We’re almost out of time to save our species!

The Guardian article shows we’re perilously close to the point of no return where global warming will be unstoppable. The UN says act now! Victoria needs to have a successful climate election as this is the only issue that really matters.

The featured image (from the Guardian article) shows no hint that the rising greenhouse gas emissions driving global warming have even slowed, let alone begun to reverse. In fact, as evidenced over the last three years (shown in the circle) methane emissions are currently accelerating. Over 100 years methane has more than 30 times the greenhouse potential than CO₂ (more than 80 X over 20 years!). Accelerating methane release from soils and permafrost is a highly dangerous source of temperature related positive feedback capable of driving temperatures higher than humans can possibly stop – to produce ‘runaway’ feedbacks forcing Earth’s climates into the ‘Hothouse Earth‘ state within a century or so that would most probably cause human extinction.

We face a real and existentially stark climate emergency. For humanity to have a future, WE MUST STOP AND REVERSE GLOBAL WARMING. Because this is a global phenomenon to have any hope of success, governments must coordinate and lead actions.

The UN environment agency’s report found there was ‘no credible pathway to 1.5C in place’ amid ‘woefully inadequate’ progress on cutting carbon emissions. / Photo Lukas Schulze/Getty Images

by Damian Carrington, 28/10/2022 in the Guardian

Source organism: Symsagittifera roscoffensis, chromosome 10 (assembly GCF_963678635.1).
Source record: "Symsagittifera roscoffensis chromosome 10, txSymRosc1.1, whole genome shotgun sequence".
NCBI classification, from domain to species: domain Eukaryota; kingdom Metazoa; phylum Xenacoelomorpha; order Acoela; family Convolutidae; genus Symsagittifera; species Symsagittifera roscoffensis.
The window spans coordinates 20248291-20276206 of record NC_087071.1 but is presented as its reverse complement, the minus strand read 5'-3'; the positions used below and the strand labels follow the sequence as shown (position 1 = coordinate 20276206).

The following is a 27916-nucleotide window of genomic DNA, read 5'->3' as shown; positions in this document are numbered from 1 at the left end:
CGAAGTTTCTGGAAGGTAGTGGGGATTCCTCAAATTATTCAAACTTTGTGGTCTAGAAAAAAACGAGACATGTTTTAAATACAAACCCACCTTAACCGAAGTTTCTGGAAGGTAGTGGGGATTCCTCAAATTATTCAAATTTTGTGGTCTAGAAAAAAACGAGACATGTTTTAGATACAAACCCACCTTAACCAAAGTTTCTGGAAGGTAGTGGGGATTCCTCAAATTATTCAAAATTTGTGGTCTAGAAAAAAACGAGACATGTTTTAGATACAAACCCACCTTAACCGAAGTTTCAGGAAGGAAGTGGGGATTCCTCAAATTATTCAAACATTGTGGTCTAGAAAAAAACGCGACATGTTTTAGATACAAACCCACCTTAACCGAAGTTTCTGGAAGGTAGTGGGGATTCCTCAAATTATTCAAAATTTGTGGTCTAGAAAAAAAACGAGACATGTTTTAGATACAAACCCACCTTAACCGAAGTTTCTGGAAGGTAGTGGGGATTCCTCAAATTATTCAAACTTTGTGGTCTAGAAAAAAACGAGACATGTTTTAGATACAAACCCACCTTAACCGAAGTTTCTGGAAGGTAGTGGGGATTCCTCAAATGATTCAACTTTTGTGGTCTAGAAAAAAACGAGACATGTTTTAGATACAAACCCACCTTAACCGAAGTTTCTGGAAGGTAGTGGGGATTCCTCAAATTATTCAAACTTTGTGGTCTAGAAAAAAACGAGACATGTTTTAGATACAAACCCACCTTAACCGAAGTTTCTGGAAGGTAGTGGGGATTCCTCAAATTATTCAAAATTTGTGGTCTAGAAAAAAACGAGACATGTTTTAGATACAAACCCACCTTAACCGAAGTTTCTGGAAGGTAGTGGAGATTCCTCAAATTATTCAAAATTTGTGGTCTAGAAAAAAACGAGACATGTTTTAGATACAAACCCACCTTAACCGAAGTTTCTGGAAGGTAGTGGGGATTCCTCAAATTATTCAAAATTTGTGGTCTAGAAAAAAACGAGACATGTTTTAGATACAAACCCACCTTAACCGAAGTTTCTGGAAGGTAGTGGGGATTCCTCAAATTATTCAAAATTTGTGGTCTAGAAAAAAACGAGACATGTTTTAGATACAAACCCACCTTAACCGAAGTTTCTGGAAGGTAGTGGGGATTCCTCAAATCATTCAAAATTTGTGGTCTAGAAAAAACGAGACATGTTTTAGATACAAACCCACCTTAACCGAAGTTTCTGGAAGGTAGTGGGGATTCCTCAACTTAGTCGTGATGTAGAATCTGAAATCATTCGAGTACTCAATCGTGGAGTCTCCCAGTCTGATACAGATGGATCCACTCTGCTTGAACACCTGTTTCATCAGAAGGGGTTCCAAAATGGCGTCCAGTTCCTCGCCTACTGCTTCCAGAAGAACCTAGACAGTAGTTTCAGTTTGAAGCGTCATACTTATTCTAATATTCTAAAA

World close to ‘irreversible’ climate breakdown, warn major studies

Key UN reports published in last two days warn urgent and collective action needed – as oil firms report astronomical profits

The climate crisis has reached a “really bleak moment”, one of the world’s leading climate scientists has said, after a slew of major reports laid bare how close the planet is to catastrophe.

Collective action is needed by the world’s nations more now than at any point since the second world war to avoid climate tipping points, Prof Johan Rockström said, but geopolitical tensions are at a high.

He said the world was coming “very, very close to irreversible changes … time is really running out very, very fast”.

All three of the key UN agencies have produced damning reports in the last two days. The UN environment agency’s report found there was “no credible pathway to 1.5C in place” and that “woefully inadequate” progress on cutting carbon emissions means the only way to limit the worst impacts of the climate crisis is a “rapid transformation of societies”.

Read the complete article….

However, as dire as the UN’s predictions are, they almost certainly understate the magnitude of the risks. Government action is essential and urgently needed! Where Victoria is concerned we can elect such a government in less than three weeks.

In Australia, state governments probably have the most power to control and stop human sourced greenhouse gas emissions (CO₂ and methane) through licensing, permitting, and regulating (environmental and development). Even though the Andrews Labor Government in Victoria is doing a lot to act on the climate emergency, the voting record and its campaigning shows that Labor continues to support fossil fuel developments that will continue adding yet more greenhouse gases to the atmosphere. This will keep pushing us ever closer to the point of no return beyond which warming will run away to a Hothouse Earth and likely human extinction. This is a very real climate emergency!

Thus, the upcoming State Election gives Victorian voters a chance to shift our government towards prioritizing action on climate change. What we need to do is to elect enough climate friendly independent, minor party and Green representatives in present Labor seats to put climate activists into the balance of power. As demonstrated federally, fossil fuel puppets and other losers will undoubtedly shout to the rafters that a hung parliament is a recipe for chaos and disaster, but recall that in terms of passing legislation the Gillard Minority Government was arguably one of the most successful governments in Australian history.